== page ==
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Why 3-D? Why now? And for heaven’s sake, why for journalism? The University of Missouri 3-D Journalism project — MU3D — developed from a fortuitous meeting of professors from two very different professional schools.

Bimal Balakrishnan is an architect, prolific researcher and expert in human-computer interaction. Specifically, he looks at how computers can provide expanded visual opportunities to increase the quality of our work and improve our lives.

I’m an experienced newsman who studies the emerging technologies and processes that both help and threaten journalism.

Some time ago, I joined a campus committee on a tour of Bimal’s lab in the MU Department of Architecture. To say I was stunned puts it lightly. He and his graduate students had used off-the-shelf materials to build an 18-foot-wide, rear-projection screen with multiple projectors that produce incredible 3-D images. They explored the tech world to find the best software, computers and accessories they could afford.

“Afford” was a keyword for me. Journalism organizations are famous for running on shoestring budgets. A commercial 3-D system could cost $250,000 or more. Bimal built one for a few thousand.

Images in three dimensions make perfect sense for the architecture world. Gone is the day when clients simply trusted the instinct of the architect to design a multi-million interior for a major office building. With 3-D, the architects can make their renderings so real that both they and the client can “walk through” the building before spending the big bucks on it.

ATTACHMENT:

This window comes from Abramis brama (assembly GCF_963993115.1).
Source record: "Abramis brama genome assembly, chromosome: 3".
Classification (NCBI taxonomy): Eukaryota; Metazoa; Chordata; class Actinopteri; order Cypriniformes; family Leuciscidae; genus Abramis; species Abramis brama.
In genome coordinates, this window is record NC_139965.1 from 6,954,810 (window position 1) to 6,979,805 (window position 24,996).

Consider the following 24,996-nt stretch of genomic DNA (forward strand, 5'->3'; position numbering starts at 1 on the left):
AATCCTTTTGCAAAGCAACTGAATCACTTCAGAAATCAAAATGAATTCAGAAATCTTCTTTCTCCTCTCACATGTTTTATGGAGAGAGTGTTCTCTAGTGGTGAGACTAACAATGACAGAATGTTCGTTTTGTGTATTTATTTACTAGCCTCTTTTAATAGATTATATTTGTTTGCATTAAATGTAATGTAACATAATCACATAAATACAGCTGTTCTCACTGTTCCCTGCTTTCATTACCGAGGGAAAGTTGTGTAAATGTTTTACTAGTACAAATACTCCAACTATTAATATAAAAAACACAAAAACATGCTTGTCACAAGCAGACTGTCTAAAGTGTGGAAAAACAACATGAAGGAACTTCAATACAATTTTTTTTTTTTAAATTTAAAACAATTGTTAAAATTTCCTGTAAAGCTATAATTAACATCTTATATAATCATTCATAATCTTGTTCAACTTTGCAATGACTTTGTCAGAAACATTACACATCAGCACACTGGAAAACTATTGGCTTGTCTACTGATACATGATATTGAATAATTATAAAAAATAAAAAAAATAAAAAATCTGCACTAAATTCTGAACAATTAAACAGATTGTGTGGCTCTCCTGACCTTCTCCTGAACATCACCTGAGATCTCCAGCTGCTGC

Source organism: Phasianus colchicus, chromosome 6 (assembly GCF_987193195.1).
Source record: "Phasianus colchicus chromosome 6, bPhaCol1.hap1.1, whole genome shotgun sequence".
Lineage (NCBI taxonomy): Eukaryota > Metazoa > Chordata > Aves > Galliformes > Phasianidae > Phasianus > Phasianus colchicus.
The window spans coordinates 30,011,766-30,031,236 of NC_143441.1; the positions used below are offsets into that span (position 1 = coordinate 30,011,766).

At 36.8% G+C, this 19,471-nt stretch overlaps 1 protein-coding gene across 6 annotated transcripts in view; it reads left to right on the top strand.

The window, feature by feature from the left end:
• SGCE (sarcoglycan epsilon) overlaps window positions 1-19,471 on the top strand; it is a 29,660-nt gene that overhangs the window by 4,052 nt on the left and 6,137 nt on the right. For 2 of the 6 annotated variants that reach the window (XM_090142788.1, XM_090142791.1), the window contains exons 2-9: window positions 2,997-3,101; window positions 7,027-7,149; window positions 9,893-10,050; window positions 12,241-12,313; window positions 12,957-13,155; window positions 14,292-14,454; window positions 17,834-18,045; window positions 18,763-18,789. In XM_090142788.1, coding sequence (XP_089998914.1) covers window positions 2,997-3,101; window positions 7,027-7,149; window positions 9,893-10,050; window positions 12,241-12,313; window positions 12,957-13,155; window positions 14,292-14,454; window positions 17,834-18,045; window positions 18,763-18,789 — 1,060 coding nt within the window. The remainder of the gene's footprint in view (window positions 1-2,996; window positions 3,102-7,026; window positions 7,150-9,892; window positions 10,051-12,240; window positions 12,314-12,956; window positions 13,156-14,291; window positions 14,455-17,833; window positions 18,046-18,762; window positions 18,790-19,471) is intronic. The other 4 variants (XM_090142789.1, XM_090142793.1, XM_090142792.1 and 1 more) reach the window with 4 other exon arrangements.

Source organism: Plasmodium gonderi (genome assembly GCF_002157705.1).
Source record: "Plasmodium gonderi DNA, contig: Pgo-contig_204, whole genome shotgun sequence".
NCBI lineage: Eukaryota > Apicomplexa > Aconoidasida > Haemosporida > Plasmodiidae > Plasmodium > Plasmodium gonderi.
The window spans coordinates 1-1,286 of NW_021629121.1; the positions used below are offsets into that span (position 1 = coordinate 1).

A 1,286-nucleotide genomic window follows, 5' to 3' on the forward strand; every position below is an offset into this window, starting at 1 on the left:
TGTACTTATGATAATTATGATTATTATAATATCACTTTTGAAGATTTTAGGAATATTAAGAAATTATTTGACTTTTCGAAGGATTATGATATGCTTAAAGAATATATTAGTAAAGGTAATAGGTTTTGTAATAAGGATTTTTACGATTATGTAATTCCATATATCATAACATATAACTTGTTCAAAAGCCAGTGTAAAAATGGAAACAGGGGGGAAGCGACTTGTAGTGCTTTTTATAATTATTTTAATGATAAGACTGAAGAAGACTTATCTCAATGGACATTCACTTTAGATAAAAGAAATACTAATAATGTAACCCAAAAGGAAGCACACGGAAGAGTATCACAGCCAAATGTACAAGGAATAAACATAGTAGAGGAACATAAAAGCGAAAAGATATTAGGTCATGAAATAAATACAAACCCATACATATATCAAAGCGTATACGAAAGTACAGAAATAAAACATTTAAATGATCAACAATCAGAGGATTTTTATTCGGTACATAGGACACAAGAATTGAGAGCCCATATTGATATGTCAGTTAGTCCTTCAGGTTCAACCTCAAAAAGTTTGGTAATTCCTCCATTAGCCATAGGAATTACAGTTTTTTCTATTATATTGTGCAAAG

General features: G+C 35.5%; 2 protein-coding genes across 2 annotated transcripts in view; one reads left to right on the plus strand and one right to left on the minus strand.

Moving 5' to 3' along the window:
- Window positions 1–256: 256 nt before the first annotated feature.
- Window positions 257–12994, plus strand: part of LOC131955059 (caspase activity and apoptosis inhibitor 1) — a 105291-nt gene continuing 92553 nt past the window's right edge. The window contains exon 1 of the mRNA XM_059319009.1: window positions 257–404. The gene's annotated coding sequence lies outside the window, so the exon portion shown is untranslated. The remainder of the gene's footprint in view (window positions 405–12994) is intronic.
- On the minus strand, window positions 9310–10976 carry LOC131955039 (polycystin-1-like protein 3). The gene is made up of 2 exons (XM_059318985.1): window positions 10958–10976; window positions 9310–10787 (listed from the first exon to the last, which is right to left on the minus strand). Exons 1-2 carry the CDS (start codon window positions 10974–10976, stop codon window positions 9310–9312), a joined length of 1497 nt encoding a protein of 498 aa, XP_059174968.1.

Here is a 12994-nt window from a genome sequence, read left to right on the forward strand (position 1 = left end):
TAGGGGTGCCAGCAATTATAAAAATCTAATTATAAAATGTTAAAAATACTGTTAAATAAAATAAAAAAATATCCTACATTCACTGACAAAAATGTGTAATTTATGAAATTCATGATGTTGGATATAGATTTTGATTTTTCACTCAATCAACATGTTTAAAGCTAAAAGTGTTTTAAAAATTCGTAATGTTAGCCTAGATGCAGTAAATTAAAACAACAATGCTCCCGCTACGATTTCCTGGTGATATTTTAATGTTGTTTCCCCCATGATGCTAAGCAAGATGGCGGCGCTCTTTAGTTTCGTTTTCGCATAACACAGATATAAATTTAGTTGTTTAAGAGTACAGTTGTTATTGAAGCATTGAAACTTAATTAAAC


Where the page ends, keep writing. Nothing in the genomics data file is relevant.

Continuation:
A similar need for enhanced realism has made 3-D imaging popular in science, entertainment, medicine and other fields.

But not journalism.

With a grant from the Mizzou Advantage program, Bimal and I set out to fix that.

I believe that 3-D is part of the natural progression toward realism that has been a key part of the evolution of journalism. The best way to tell a story is face-to-face – communication with words, sights, facial expressions, sounds, environmental background, etc. How we do everything in journalism is an attempt to gain that type of interaction.

Historically, we added engravings to gray banks of type to give newspapers a sense of “you were there.” Later black-and-white photographs, then moving images on television and eventually, color images both on TV and in newspapers. Each was more “real” than the other, but each was resisted by naysayers in the newsroom.

I was part of newspapers’ move to color. It was ugly, both on the page and in the newsroom culture. We were comfortable with black-and-white but knew little about composing color shots. The processing equipment and presses were still developing, so putting a color photo on Page 1 was agonizingly slow and usually resulted in a stomach-churning blur of unnatural colors.

Within a few years, however, sharp color photos were in almost every paper. Today news photographers take all of their photos in color without hesitation, using computers to switch them to black-and-white if necessary.

If you are going to step up from color, where do you go? We believe an evolution to 3-D makes sense.

Today 3-D is much like early color photography. It is difficult to capture and even harder to process and edit. The available cameras are crude and better suited to hobbyists. To top it off, no one can see the images without wearing uncomfortable glasses and sitting in front of some sort of special screen.

That technology, however, will continue to improve. That’s the nature of technology.

MU3D will try to get ahead of the trend. We believe that journalists and other communicators need to know how to “think 3-D” well before the technology improvements make realistic images commonplace.

We must develop procedures and processes that allow us to capture and share 3-D images and videos in minutes instead of the days and weeks filmmakers and others have at their disposal. We must learn to use 3-D to tell the story in a more personal, impactful and realistic manner. We must explore the multitude and ever-changing formats for 3-D to find what will work for our audiences.

It will be ugly, I’m sure. Most of our first images and videos are literally not ready for prime time. Most journalists already scoff at the idea. And most of what we do will be frustrating and slow.

But for heaven’s sake, this is progress — and journalism.



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